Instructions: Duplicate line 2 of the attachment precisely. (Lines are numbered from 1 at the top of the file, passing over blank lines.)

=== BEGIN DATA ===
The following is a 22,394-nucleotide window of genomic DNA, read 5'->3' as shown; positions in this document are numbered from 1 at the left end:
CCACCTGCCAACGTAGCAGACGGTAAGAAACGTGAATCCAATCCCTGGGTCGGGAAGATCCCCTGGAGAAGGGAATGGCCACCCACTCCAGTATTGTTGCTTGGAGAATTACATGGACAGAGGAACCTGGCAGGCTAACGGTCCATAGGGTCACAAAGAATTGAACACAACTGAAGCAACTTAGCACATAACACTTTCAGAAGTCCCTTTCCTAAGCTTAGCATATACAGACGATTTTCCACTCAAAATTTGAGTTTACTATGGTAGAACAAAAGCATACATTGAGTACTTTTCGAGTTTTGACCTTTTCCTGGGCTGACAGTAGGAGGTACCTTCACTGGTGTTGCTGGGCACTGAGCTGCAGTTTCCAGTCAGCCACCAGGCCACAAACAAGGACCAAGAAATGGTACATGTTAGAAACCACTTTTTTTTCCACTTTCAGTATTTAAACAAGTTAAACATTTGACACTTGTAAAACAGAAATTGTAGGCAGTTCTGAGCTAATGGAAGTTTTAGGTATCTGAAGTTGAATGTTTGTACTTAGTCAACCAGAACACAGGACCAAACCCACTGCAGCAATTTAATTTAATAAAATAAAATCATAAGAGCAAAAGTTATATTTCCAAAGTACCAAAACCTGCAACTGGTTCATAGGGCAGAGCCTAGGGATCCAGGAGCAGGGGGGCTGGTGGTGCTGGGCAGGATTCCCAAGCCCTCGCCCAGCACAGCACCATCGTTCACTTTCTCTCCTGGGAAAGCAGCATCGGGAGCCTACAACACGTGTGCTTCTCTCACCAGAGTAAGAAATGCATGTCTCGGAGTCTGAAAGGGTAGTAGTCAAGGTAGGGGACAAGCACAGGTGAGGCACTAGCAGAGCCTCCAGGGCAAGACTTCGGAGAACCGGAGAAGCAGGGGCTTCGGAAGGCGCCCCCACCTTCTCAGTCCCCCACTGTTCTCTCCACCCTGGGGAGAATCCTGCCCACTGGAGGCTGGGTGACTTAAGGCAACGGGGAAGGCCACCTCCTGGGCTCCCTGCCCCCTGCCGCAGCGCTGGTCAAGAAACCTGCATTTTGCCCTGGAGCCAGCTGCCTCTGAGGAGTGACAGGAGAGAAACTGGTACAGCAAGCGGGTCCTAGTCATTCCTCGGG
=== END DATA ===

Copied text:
CCACCTGCCAACGTAGCAGACGGTAAGAAACGTGAATCCAATCCCTGGGTCGGGAAGATCCCCTGGAGAAGGGAATGGCCACCCACTCCAGTATTGTTGCTTGGAGAATTACATGGACAGAGGAACCTGGCAGGCTAACGGTCCATAGGGTCACAAAGAATTGAACACAACTGAAGCAACTTAGCACATAACACTTTCAGAAGTCCCTTTCCTAAGCTTAGCATATACAGACGATTTTCCACTCAAAATTTGAGTTTACTATGGTAGAACAAAAGCATACATTGAGTACTTTTCGAGTTTTGACCTTTTCCTGGGCTGACAGTAGGAGGTACCTTCACTGGTGTTGCTGGGCACTGAGCTGCAGTTTCCAGTCAGCCACCAGGCCACAAACAAGGACCAAGAAATGGTACATGTTAGAAACCACTTTTTTTTCCACTTTCAGTATTTAAACAAGTTAAACATTTGACACTTGTAAAACAGAAATTGTAGGCAGTTCTGAGCTAATGGAAGTTTTAGGTATCTGAAGTTGAATGTTTGTACTTAGTCAACCAGAACACAGGACCAAACCCACTGCAGCAATTTAATTTAATAAAATAAAATCATAAGAGCAAAAGTTATATTTCCAAAGTACCAAAACCTGCAACTGGTTCATAGGGCAGAGCCTAGGGATCCAGGAGCAGGGGGGCTGGTGGTGCTGGGCAGGATTCCCAAGCCCTCGCCCAGCACAGCACCATCGTTCACTTTCTCTCCTGGGAAAGCAGCATCGGGAGCCTACAACACGTGTGCTTCTCTCACCAGAGTAAGAAATGCATGTCTCGGAGTCTGAAAGGGTAGTAGTCAAGGTAGGGGACAAGCACAGGTGAGGCACTAGCAGAGCCTCCAGGGCAAGACTTCGGAGAACCGGAGAAGCAGGGGCTTCGGAAGGCGCCCCCACCTTCTCAGTCCCCCACTGTTCTCTCCACCCTGGGGAGAATCCTGCCCACTGGAGGCTGGGTGACTTAAGGCAACGGGGAAGGCCACCTCCTGGGCTCCCTGCCCCCTGCCGCAGCGCTGGTCAAGAAACCTGCATTTTGCCCTGGAGCCAGCTGCCTCTGAGGAGTGACAGGAGAGAAACTGGTACAGCAAGCGGGTCCTAGTCATTCCTCGGG